There is no such thing as multitasking, only multi failing! My children grew up hearing this from me almost every day. I’m passionate about raising awareness around the impact of technology on our relationships and our children’s development, and the use of social media and its impact on mental health. Research shows that, on average, a student in the US pays attention to one thing for just 19 seconds, and they switch tasks once every 35 seconds; another study shows that an adult working in an office stays on one task for three minutes. And yet we know from previous research that it takes something like 23 minutes for our brains to fully switch attention from one task to another! We are creating a pathogenic culture and environment in which sustained and deep focus is extremely hard to achieve. We have to consistently swim upstream to stay focused. This is a worrying trend, and it begs the question: what is the impact of this cognitive degradation on us and our children? The problem is occurring at two levels: #1 At a personal level The inability to pay sustained attention affects our daily goals and our life goals. Attention is important in all aspects of our lives – in our relationships, passions, hobbies, and in our sense of achievement, fulfilment and connectedness. If you can’t pay attention, you’re less able to form meaningful connections and more likely to have only surface level experiences. Focus C l i n i c a l p sycho l og i s t DR QURATULAIN ZAIDI looks at howwe’re losing the knack of paying attention, and wonders if it’s time for a sabbatical from our screens.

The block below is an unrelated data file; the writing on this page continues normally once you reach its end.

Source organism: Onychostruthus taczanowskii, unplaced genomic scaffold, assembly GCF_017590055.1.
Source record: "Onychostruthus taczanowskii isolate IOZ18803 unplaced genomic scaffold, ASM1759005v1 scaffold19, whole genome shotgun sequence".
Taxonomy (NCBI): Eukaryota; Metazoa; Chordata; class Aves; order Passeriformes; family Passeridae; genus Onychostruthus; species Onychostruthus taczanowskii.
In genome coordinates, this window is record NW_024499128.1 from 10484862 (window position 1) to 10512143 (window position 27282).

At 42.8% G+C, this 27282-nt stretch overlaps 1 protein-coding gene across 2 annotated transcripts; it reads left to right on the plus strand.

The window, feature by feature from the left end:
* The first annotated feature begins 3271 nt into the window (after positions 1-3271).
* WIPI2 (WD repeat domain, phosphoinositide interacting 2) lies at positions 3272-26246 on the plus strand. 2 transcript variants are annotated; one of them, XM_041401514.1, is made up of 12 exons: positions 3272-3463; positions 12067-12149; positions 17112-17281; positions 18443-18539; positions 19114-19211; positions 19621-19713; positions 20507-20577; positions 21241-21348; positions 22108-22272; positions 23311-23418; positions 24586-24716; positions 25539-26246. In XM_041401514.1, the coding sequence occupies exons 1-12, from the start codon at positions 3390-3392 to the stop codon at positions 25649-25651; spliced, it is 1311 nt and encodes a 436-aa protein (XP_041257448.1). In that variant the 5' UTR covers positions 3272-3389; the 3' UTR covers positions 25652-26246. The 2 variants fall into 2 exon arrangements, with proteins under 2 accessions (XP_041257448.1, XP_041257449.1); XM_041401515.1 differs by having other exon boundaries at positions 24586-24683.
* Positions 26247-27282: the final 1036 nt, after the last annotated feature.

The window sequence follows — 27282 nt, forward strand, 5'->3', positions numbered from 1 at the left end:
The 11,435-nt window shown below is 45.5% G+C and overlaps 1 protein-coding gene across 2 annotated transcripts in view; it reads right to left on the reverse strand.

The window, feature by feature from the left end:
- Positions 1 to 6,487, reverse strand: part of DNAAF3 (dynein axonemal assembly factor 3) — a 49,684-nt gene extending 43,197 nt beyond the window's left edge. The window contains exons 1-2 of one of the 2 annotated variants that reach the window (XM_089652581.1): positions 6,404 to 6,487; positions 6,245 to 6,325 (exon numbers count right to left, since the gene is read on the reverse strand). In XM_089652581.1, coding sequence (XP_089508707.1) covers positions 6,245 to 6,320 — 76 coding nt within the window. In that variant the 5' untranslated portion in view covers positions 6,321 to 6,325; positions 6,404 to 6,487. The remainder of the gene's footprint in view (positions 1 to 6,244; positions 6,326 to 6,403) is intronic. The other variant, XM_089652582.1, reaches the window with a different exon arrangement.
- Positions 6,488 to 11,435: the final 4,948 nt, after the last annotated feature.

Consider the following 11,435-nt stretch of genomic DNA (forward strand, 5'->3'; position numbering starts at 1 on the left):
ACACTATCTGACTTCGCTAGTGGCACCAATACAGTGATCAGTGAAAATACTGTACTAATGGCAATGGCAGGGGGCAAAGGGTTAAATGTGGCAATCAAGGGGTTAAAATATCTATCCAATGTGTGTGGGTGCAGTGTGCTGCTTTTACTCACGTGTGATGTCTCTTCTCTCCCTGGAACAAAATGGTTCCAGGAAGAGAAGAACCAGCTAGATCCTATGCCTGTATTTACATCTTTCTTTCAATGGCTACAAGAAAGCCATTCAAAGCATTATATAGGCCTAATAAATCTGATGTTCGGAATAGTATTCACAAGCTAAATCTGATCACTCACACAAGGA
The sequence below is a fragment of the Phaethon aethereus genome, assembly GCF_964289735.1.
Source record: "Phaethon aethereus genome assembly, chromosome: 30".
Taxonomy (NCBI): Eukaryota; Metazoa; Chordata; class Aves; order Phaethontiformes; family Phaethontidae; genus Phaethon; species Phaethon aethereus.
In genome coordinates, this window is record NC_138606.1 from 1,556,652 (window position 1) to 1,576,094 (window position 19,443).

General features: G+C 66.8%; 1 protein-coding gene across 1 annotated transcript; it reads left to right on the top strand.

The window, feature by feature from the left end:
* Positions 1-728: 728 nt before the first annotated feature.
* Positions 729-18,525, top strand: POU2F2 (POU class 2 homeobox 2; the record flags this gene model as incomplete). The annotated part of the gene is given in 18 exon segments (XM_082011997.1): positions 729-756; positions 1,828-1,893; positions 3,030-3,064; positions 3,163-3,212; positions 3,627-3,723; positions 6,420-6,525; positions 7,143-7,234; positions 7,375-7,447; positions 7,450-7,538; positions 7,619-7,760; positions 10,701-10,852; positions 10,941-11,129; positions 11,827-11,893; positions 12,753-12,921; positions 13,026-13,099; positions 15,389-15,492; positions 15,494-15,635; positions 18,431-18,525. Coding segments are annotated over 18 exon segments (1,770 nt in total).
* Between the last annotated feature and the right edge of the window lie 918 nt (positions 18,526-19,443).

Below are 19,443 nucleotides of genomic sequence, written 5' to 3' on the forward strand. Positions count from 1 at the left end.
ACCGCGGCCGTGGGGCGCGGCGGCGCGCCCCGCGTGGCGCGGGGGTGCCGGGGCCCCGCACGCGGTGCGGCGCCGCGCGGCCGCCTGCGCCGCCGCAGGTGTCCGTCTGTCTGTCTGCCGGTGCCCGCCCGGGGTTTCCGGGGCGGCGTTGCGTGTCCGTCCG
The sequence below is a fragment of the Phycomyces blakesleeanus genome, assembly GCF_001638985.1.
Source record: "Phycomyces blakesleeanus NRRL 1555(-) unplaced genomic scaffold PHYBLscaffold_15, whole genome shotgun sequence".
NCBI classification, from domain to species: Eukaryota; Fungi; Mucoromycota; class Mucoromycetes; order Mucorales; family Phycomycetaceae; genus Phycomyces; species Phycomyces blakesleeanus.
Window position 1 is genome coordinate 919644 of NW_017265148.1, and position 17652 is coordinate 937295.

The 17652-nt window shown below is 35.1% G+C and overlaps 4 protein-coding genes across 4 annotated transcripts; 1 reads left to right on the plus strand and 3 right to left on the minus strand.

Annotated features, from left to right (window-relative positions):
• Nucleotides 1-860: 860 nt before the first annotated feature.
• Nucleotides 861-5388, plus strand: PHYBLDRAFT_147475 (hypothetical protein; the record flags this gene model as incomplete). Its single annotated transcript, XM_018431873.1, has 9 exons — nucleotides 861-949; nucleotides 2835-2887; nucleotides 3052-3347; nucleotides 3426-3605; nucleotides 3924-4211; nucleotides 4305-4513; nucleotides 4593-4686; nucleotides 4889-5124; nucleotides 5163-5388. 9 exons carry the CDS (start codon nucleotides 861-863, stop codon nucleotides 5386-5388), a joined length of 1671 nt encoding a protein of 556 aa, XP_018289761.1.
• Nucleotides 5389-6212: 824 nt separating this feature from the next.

#2 At a collective level What is happening at the individual level is happening to society as a whole: that is, our problem-solving abilities are being hugely impacted. People who can’t focus are usually drawn to simplistic solutions to problems that are authoritarian, angry and reactive. At a time when we need sensible solutions more than ever, there is a lack of nuance and lack of respect of other people’s opinions and an inability to consider their perspectives. It’s important that we become aware of these impacts on an individual level as well as a collective societal level so that we can hopefully begin to take small steps towards helping our children and the next generation be more attentive and empathetic. Why are attention spans waning? In the past, we might have grown up with the concept of paying attention to one task at a time. Today, though, we live with perpetual information overload. The increase in the volume and pace of information creates a sense of the world speeding up. It’s exhausting, and it comes at the cost of the quality, depth and meaning of the information and our understanding of it. The capacity of the human brain hasn’t significantly changed. We are biologically wired to pay attention to a single task, and we can only have one or two thoughts at one time. The “switch-cost effect” refers to the time it takes for our brains to reconfigure when switching from task to task. When you get distracted from a task and then turn back to it, you have to recall all your thoughts about it. When this happens, performance drops. If you’re receiving texts or social media updates while trying to work, for example, you’re not just losing those seconds or minutes, you’re also losing the time it takes to refocus afterwards. And you’re also more prone to making mistakes.



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